I was finally able to carve out some time to write my post for Leadership Day 2013. I’m a few days late, but I think this Scott will forgive me. While I’m writing this post specifically for administrators, I think everyone can benefit from what I am about to share.
How familiar is this scenario? You come across a tool or article that you think your staff would be interested in so you email it to them. Your email reads something like this…..
I just found this great website that I thought you might want to use with your students. Here is the link: www.blahblahblah.com
Most teachers check their email at school during the few moments they have here and there. Chances are that most of your staff will never look at the email you sent ever again. (Hey- I’m just being honest!) The resource you tried to share might have been something really great, but unfortunately you will never know because you have shared it Web 1.0 style. Even if a few teachers check out the resource you shared there really isn’t a way for them to easily discuss how they are using it. If you really want something to stick then you should consider using Diigo.
So what is Diigo? My friend Steven Anderson recently wrote a post that provides a fabulous overview so I do not feel the need to do anything beyond write a simple summary here. Diigo is a social bookmarking tool that allows you to organize, annotate, and share your bookmarks in a variety of ways. I think one of the most powerful features of Diigo is the Groups feature. As a principal, you could set up multiple groups within your school. You would want one group that would include all of the teachers in your building. Then you might have a few more smaller and specialized groups set up for different grade levels or classes. (While you are at it, why not set up a group for ALL administrators in your district where you could begin sharing resources across the district?)
There are multiple ways to save bookmarks on Diigo, but my favorite is to install a Diigo extension on my browser. (This is where the awesomeness begins to happen.) When you bookmark a site you can (and should!) add a description of what you are bookmarking. This helps those you share it with (or who come across it if they are following you on Diigo) understand why you bookmarked it. Next, you can add tags, or important words that identify what you bookmarked. This makes it a cinch to track down bookmarks later on so it’s important to complete this step. Finally, you have the option to share to a group. Let’s say you found a blog post about using how to use Google Maps to help teach about the Civil War. Chances are this would be of interest to your social studies so you could just share it with the Social Studies group.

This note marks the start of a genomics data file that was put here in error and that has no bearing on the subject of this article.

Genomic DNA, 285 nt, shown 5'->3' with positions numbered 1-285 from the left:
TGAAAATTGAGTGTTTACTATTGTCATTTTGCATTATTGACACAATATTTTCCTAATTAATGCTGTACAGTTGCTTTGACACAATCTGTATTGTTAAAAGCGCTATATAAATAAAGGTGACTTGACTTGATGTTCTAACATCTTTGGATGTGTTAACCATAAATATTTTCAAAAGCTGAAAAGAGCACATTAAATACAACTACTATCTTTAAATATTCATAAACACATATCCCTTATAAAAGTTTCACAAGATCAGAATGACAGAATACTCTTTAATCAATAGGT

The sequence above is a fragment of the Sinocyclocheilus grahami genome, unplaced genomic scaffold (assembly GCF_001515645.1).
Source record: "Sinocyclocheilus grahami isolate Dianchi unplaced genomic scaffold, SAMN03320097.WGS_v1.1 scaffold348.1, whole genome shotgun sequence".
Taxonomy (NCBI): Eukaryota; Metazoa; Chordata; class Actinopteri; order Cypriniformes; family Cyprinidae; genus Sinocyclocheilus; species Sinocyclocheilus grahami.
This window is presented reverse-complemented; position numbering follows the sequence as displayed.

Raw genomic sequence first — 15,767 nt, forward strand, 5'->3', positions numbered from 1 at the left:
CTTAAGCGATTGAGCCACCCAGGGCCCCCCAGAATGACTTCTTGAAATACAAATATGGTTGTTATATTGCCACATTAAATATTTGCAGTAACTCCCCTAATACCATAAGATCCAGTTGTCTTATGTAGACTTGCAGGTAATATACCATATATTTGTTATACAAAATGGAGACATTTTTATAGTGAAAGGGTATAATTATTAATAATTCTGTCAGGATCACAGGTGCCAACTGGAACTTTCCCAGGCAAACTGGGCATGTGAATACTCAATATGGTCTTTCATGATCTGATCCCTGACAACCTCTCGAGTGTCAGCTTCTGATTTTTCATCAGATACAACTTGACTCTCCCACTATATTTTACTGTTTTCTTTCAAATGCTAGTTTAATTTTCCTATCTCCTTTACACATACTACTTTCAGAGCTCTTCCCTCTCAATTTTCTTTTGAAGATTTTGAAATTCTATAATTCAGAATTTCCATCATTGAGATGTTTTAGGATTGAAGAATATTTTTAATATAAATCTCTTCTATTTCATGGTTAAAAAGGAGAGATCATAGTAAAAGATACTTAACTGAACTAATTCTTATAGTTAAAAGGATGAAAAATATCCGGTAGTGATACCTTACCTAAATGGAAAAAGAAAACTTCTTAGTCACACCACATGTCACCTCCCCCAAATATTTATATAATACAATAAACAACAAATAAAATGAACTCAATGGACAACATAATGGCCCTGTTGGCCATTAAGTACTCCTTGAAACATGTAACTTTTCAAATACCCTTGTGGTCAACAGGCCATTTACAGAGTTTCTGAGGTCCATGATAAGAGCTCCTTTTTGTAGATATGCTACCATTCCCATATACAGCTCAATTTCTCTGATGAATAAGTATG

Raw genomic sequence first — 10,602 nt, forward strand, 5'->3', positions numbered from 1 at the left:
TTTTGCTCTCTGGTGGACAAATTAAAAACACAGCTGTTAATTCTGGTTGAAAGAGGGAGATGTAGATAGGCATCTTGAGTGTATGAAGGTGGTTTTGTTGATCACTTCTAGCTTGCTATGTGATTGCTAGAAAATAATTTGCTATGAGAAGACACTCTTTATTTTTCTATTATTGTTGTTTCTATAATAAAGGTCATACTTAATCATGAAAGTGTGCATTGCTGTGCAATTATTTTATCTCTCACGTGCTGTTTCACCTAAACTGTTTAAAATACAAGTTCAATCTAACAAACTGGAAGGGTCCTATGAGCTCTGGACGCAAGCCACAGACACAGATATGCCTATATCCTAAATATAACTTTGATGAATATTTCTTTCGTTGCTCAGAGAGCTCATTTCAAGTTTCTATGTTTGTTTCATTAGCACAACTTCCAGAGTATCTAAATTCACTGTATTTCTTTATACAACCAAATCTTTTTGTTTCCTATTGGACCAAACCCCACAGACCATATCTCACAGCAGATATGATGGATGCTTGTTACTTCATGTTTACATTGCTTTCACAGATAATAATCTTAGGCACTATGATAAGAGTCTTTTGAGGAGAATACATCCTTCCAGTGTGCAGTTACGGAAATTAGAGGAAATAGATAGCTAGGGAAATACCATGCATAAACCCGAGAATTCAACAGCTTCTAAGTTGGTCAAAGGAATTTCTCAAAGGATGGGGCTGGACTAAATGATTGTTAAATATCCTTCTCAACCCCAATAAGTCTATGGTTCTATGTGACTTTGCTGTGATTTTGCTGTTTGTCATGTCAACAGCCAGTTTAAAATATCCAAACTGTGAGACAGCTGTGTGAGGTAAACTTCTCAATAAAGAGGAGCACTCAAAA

Setting up groups is easy! Inviting teachers to join is easy, too! All you have to do is invite them on the group management page. Once your teachers set up a Diigo account they can join the group or groups you invite them to and they can determine how often they receive the links that are share in that space. Members of the group can also add links that they want to share. They can also comment on bookmarks. This is a GREAT place for teachers to share how they are using different resources in their classrooms. Administrators can also make suggestions for how they see teachers using the resources they have shared.
This is where Twitter comes in. Many educators are completely overwhelmed by the sheer volume of useful information shared on Twitter. I think one reason many educators avoid Twitter is because they don’t have any idea how to organize and manage the things they find there. Often times we “favorite” tweets that we intend to read or share later, but it never happens. Luckily there is a simple way to fix this! By linking your Twitter and Diigo accounts together, your favorited tweets will automatically be saved on Diigo. This is a HUGE time saver! All you need to do from here is figure out when you will go back and tag, describe, and share the links. It doesn’t take any more time to do this than it does to share resources through email, but sharing through Diigo helps create a sense of community.
One of the best things about Diigo is that when you save bookmarks there you are building a library of resources for your teachers. And those bookmarks will be there for new staff members as they join your team. Imagine how reassuring it is for brand new teachers to walk into a job and have a wealth of ideas and resources that have been vetted by their administrator and coworkers!
The other really slick thing you can do with Diigo is leave stick notes. Imagine for a moment that you want to share an article with your staff that you want to discuss at your next meeting. You can highlight section that are of particular importance and you can leave a sticky note on the page that can be shared with members of a group. Those members can comment on the original note or leave notes of their own. How great is it to be able to have a discussion right on the article itself!
If you included the few simple ideas I have shared you in your routine, you would be incorporating nearly all of the ISTE NETS for Administrators! Good luck!